Helicobacter pylori is a common bacterial infection found in the stomach lining which causes inflammation called gastritis. Left untreated, H. pylori can cause ulcers and stomach cancer in some people. One of the common questions that patients newly-diagnosed with H. pylori ask is “How did I get H. pylori?” Luckily, we answered this question in our last article, which you can read here.
So, it seems that Helicobacter pylori is spread from person-to-person by intimate contact. If that is the case, then should entire families be screened for the bacteria once one person is diagnosed? What is the point of treating one member of the family for H. pylori if he or she is just going to get reinfected by other people living in the house that also have the infection? Just how contagious is H. pylori?
To answer this question, we need to see what happens to people successfully treated for H. pylori. How often are they reinfected? Where do they get the bacteria from? Are they infected with the same strain as their intimate contacts?
A study from Turkey demonstrated a large benefit in preventing reinfection with H. pylori by treating any H. pylori-infected household members to eradicate the bacteria from the household. The risk of a person developing a new H. pylori infection nine months after being successfully treated was about five times lower when the patient’s family members were tested and treated as well. This study may not be generalizable to the US population however, as the authors note that their study was done in a developing nation with crowded living conditions and a lower standard of hygiene than found in most parts of the US. The authors also noted that the most likely member of the household to be coinfected with H. pylori was the patient’s spouse.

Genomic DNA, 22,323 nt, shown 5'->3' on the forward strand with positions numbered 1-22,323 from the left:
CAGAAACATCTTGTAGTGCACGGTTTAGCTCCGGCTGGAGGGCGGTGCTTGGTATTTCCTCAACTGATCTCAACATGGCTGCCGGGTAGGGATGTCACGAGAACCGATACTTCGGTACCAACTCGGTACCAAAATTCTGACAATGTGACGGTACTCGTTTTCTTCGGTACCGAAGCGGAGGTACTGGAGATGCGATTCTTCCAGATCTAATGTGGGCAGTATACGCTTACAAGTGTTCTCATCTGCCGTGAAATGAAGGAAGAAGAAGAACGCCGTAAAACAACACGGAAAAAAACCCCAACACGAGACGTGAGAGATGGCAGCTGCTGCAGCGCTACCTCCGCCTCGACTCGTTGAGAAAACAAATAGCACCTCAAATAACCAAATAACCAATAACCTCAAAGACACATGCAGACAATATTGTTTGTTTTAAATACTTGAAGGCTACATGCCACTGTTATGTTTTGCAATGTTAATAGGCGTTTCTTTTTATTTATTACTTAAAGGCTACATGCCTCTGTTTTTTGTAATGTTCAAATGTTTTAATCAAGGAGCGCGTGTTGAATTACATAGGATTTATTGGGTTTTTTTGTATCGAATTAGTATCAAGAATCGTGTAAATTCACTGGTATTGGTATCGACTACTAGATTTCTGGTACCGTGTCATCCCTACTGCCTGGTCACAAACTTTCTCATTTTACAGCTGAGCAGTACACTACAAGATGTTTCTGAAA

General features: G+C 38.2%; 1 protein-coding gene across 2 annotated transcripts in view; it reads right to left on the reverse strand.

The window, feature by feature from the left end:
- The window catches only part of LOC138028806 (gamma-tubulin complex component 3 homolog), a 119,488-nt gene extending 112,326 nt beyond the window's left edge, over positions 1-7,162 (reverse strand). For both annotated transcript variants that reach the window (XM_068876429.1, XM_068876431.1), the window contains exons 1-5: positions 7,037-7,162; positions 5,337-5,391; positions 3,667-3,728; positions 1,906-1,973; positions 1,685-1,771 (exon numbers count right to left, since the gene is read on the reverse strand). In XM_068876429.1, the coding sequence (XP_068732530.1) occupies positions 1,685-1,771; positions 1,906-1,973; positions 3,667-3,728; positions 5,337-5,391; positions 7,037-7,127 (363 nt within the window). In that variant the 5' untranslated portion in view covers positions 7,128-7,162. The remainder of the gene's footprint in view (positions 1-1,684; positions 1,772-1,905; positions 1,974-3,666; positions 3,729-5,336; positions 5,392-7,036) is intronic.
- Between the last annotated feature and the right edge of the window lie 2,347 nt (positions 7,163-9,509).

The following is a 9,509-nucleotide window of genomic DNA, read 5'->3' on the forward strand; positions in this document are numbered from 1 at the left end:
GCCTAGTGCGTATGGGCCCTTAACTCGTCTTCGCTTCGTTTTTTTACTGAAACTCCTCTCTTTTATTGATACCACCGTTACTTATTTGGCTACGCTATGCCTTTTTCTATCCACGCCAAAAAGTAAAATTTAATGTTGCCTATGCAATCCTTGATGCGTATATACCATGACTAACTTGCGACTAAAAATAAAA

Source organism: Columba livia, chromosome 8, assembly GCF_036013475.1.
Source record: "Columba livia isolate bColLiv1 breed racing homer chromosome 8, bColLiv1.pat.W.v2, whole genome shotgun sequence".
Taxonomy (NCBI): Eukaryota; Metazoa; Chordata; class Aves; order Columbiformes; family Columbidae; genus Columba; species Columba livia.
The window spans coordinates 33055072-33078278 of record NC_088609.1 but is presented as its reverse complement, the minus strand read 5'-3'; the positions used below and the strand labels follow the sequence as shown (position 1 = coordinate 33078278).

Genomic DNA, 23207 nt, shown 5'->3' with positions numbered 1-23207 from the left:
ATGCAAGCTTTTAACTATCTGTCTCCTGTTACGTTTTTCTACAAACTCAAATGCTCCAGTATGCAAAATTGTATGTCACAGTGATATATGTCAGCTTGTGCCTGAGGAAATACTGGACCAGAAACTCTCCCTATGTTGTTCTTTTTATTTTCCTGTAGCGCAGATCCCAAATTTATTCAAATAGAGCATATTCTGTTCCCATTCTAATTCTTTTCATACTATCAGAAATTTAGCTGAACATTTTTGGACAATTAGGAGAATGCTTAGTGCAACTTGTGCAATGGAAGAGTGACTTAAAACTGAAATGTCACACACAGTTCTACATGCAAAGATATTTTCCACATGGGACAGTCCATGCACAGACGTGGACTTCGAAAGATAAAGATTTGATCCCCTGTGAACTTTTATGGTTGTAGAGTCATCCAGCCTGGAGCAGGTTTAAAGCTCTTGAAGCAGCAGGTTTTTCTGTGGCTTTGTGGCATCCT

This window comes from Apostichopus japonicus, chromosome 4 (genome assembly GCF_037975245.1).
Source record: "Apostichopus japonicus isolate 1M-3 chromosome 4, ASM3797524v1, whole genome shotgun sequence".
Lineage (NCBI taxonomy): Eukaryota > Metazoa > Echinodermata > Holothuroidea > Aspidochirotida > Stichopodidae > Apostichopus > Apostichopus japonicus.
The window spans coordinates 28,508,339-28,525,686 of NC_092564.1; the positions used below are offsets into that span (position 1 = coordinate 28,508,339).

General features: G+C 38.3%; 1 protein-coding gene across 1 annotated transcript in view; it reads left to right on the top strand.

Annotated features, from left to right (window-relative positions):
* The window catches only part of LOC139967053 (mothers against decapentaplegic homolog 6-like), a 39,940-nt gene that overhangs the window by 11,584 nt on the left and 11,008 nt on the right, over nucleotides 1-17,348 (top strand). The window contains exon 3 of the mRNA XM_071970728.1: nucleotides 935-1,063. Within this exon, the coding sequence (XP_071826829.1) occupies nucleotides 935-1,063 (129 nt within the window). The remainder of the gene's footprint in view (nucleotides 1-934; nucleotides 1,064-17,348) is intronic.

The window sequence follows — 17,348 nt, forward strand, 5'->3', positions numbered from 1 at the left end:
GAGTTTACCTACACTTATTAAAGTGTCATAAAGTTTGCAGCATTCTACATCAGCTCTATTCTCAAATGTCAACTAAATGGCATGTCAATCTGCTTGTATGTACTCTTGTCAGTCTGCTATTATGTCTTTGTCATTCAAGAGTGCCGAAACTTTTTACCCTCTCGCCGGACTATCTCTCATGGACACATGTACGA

A study from Spain showed that patients who were treated for the bacteria but whose infected spouses were not treated only had a nonsignificant trend towards reinfection with H. pylori after successful eradication. Furthermore, the people who did contract H. pylori again had a different strain of the bacteria than their partner, suggesting that they did not pick up the new infection from their spouse.
In a more recent study out of Turkey again, there was no benefit found in treating the infected partner for H. pylori compared to just treating the patient alone for the goal of primary eradication. That is, if your partner also has an H. pylori infection, the chances of you getting rid of the infection after a course of antibiotics is about the same whether your partner also gets treated or not.
What conclusions can we draw about this topic? It seems that it is not necessary to screen entire families for H. pylori when one member is found to be infected. However in unusual cases of repeated treatment failures, or repeated reinfection with H. pylori, it may be of some benefit to test and treat a patient’s partner, who may be serving as a reservoir for the bacteria.